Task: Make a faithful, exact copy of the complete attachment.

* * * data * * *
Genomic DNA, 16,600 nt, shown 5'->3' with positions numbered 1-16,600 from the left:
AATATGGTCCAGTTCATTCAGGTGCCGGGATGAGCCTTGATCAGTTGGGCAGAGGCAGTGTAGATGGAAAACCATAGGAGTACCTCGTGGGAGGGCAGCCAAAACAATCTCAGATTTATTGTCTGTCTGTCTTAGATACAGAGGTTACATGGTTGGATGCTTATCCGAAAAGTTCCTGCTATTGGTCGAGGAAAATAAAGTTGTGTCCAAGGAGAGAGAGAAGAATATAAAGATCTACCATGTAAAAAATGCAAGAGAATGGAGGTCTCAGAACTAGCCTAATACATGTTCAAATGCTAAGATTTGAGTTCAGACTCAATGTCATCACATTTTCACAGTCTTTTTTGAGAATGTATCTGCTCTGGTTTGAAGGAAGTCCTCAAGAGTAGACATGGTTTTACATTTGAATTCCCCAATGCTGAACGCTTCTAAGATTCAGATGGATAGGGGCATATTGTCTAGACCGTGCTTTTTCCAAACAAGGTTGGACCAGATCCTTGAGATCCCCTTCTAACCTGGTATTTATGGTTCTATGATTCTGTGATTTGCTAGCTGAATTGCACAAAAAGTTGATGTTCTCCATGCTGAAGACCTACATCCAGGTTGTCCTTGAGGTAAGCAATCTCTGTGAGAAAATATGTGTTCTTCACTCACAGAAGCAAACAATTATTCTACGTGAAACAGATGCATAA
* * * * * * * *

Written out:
Genomic DNA, 16,600 nt, shown 5'->3' with positions numbered 1-16,600 from the left:
AATATGGTCCAGTTCATTCAGGTGCCGGGATGAGCCTTGATCAGTTGGGCAGAGGCAGTGTAGATGGAAAACCATAGGAGTACCTCGTGGGAGGGCAGCCAAAACAATCTCAGATTTATTGTCTGTCTGTCTTAGATACAGAGGTTACATGGTTGGATGCTTATCCGAAAAGTTCCTGCTATTGGTCGAGGAAAATAAAGTTGTGTCCAAGGAGAGAGAGAAGAATATAAAGATCTACCATGTAAAAAATGCAAGAGAATGGAGGTCTCAGAACTAGCCTAATACATGTTCAAATGCTAAGATTTGAGTTCAGACTCAATGTCATCACATTTTCACAGTCTTTTTTGAGAATGTATCTGCTCTGGTTTGAAGGAAGTCCTCAAGAGTAGACATGGTTTTACATTTGAATTCCCCAATGCTGAACGCTTCTAAGATTCAGATGGATAGGGGCATATTGTCTAGACCGTGCTTTTTCCAAACAAGGTTGGACCAGATCCTTGAGATCCCCTTCTAACCTGGTATTTATGGTTCTATGATTCTGTGATTTGCTAGCTGAATTGCACAAAAAGTTGATGTTCTCCATGCTGAAGACCTACATCCAGGTTGTCCTTGAGGTAAGCAATCTCTGTGAGAAAATATGTGTTCTTCACTCACAGAAGCAAACAATTATTCTACGTGAAACAGATGCATAA